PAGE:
Libertarian presidential candidate Gary Johnson poses for a portrait at his election night party Tuesday in Albuquerque. Juan Labreche/The Associated Press
Former New Mexico Gov. Gary Johnson was happy to learn that so many Libertarians filed Tuesday to run for office in New Mexico. And, in a telephone interview Wednesday morning, Johnson told me it could be a good year for the party in this state partly because of one huge factor.
"Donald Trump is toxic in New Mexico," said Johnson, a former Republican who was the national Libertarian Party presidential candidate in 2016 and 2012. "If you’re a Republican in New Mexico, Trump is going to be a lot of baggage for you."
His words were similar to something that state Land Commissioner Audrey Dunn, Jr. told my colleague Andrew Oxford in December: “The anti-Trump wave is going to be so strong, I don’t think Steve Pearce has a chance,” Dunn said, referring to GOP gubernatorial candidate Steve Pearce.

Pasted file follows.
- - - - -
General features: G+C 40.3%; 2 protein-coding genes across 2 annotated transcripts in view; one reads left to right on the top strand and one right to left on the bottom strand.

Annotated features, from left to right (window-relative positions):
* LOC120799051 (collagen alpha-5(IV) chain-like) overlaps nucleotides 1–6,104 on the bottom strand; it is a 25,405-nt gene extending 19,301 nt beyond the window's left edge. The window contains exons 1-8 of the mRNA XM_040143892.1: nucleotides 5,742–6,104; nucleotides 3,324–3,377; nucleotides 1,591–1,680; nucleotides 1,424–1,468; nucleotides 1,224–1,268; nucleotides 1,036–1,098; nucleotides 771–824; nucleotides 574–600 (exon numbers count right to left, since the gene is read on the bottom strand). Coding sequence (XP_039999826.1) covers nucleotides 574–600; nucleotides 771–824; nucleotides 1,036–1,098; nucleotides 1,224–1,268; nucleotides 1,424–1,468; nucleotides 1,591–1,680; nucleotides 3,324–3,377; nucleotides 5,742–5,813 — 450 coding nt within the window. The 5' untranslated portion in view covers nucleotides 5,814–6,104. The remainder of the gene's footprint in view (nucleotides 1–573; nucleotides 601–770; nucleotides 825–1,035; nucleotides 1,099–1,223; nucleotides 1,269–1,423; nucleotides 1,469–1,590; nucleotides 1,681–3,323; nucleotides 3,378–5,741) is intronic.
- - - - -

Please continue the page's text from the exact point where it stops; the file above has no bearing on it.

Dunn, who just recently switched parties from Republican to Libertarian, filed Tuesday to run for U.S. Senate against incumbent Democrat Sen. Martin Heinrich and Republican challenger Mick Rich. Dunn’s son A. Blair Dunn — who helped run Johnson’s New Mexico campaign — is running for attorney general on the Libertarian ticket. Libertarians also fielded candidates for two of the state’s three seats in the U.S. House of Representatives plus secretary of state and land commissioner.
Johnson did seem disappointed when told the party didn’t field a candidate for governor.
His relatively strong showing in New Mexico in 2016 is the reason that the Secretary of State’s Office last week designated the Libertarian Party as a major party in the state. The former governor got about 9.3 percent of the vote here, which is the best a third party has done in New Mexco since independent presidential candidate Ross Perot in 1992.
Johnson said a strong Libertarian showing will only be possible if the candidates aren’t excluded from debates and forums. That’s a battle he fought — unsuccessfully — as a third-party candidate in 2016 and 2012.
"Like I’ve said before, I think the public will be receptive to candidates who are fiscally conservative and socially liberal," Johnson said.